Humor in Eighteenth- and Nineteenth-Century British Literature: A Reference Guide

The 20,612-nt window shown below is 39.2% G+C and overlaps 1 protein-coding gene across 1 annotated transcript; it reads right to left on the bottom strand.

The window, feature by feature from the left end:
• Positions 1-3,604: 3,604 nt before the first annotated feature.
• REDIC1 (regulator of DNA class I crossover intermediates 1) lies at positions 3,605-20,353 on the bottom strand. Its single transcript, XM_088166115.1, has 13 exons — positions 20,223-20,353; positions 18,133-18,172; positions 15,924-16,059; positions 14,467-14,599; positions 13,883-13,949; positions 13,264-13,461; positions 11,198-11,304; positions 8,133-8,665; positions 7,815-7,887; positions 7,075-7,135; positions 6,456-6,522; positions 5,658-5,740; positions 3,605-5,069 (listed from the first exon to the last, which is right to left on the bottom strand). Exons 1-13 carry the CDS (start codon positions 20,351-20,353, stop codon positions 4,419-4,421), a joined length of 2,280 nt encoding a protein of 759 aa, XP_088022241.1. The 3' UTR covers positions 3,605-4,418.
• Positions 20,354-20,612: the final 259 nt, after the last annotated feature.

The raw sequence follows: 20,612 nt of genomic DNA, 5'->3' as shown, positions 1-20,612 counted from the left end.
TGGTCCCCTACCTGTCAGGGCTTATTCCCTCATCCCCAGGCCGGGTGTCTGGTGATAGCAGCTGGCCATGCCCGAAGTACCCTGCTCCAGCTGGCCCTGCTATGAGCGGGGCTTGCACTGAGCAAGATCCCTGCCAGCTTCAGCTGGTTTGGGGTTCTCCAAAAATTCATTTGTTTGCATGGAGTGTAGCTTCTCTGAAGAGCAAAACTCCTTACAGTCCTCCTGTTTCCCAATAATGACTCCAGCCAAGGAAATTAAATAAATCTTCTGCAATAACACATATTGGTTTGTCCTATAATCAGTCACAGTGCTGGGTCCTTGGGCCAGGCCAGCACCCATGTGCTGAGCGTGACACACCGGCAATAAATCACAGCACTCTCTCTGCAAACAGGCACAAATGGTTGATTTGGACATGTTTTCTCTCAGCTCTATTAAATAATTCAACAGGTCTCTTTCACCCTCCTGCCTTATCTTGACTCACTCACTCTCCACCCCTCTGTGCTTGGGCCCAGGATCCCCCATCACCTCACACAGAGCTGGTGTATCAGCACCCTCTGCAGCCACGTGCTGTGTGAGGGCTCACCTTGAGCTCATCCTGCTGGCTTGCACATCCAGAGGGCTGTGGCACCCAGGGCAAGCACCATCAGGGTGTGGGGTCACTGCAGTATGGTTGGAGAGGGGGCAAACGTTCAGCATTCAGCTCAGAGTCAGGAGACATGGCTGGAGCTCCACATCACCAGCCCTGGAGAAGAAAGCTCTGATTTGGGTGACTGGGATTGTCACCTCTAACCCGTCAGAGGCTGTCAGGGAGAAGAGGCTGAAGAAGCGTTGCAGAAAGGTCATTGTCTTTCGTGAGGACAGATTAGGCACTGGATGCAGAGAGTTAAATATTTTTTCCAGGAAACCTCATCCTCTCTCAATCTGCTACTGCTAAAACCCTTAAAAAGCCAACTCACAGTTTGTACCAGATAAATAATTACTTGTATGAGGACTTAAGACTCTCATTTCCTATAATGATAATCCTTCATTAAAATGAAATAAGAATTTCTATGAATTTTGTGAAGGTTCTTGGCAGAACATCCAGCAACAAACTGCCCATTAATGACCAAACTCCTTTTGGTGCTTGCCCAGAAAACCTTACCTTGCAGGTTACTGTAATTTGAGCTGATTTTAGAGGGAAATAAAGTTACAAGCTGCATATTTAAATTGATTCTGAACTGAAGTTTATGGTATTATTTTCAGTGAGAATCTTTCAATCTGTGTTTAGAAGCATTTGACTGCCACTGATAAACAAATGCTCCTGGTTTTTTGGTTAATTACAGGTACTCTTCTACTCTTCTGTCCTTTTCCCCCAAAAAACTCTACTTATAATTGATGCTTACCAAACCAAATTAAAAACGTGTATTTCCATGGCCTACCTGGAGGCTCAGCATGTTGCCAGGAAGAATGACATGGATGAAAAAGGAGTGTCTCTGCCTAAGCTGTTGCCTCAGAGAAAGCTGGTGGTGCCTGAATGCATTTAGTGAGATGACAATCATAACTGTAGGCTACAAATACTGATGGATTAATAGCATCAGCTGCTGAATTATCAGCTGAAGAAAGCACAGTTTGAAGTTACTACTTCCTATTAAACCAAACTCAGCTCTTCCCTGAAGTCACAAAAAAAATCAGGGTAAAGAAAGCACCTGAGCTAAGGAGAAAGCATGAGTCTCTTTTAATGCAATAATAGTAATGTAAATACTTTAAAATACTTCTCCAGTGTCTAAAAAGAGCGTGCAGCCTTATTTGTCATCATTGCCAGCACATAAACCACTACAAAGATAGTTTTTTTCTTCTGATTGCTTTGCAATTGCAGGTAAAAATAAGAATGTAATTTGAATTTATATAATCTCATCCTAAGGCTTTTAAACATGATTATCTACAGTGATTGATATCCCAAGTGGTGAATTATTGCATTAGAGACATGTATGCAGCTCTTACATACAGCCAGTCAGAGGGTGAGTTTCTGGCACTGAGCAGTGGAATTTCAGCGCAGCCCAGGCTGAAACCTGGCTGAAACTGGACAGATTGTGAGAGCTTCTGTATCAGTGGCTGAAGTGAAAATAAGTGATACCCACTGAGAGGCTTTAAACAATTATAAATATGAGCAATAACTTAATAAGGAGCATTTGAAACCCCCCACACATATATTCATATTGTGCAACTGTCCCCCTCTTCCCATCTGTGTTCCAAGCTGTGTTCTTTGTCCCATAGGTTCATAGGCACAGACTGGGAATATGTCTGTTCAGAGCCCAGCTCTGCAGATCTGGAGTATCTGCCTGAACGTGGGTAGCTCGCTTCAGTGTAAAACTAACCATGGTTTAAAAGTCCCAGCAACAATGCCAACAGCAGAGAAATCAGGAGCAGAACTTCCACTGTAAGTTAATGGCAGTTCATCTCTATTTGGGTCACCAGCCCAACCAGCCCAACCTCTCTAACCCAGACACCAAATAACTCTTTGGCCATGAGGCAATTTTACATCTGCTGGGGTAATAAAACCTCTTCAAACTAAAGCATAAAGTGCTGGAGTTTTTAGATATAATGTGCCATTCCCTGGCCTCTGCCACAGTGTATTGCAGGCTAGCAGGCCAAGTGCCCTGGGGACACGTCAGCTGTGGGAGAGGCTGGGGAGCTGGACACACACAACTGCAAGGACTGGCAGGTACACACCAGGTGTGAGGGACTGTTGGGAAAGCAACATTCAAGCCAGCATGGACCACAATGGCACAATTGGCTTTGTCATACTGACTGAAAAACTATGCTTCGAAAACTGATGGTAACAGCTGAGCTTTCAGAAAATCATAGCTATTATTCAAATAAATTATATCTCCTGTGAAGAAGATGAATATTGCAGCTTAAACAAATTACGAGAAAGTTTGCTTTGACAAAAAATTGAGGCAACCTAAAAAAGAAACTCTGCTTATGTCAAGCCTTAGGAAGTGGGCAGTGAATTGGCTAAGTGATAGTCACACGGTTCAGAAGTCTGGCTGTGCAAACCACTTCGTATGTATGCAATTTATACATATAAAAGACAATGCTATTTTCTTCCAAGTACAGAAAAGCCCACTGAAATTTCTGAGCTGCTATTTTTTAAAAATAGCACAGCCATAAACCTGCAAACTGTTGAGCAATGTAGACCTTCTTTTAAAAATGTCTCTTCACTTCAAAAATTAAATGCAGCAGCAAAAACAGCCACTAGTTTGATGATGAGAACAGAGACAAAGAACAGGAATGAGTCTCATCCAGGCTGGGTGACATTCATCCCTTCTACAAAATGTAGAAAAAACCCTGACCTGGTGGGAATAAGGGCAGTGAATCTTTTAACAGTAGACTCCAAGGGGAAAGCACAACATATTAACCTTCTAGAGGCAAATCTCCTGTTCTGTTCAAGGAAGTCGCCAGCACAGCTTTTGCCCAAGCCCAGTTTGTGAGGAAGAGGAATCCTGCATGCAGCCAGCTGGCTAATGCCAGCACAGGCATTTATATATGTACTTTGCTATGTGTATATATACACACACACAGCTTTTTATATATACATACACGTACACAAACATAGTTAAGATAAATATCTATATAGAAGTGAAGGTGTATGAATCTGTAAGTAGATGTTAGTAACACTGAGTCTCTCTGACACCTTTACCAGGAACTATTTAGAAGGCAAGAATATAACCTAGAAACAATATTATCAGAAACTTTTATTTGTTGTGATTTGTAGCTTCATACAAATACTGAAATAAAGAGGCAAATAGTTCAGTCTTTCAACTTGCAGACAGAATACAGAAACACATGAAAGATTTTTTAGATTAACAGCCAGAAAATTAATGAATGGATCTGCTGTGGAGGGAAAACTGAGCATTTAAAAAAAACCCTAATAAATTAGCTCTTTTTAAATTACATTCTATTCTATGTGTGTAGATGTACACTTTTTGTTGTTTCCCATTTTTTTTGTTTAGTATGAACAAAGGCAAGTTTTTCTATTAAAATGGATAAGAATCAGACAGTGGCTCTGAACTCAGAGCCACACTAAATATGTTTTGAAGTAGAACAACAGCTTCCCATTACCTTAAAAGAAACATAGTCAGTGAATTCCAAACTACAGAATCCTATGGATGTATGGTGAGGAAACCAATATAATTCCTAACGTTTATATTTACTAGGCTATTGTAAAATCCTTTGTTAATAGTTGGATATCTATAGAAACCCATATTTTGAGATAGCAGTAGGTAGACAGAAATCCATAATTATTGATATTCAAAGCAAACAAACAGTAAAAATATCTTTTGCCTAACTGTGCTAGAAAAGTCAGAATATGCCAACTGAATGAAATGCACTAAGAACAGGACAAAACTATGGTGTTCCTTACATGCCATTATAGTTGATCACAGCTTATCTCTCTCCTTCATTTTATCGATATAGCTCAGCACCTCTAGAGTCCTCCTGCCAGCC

During the 18th and 19th centuries in Britain, there was a wide range of literary humor. Much of this humor was satiric, ranging from the sharp barbs of Pope and Swift to the more subtle but stinging wordplay of Addison. In the 18th century, Richardson, Fielding, Smollett, and Sterne wrote humorous novels, in which they satirized society. During the 19th century, writers such as Dickens, Thackeray, Eliot, and Carlyle continued to use humor to comment on the issues of their day. This reference book examines how British writers of the 18th and 19th centuries used humor in their works. An introductory chapter overviews humor in British literature of the era, and sections then treat humor in British literature of the 18th century and in three periods of the 19th century. Each of these sections includes a short introduction, followed by chronologically arranged profiles of various authors. Each profile discusses how the author used humor and includes extensive bibliographic information.


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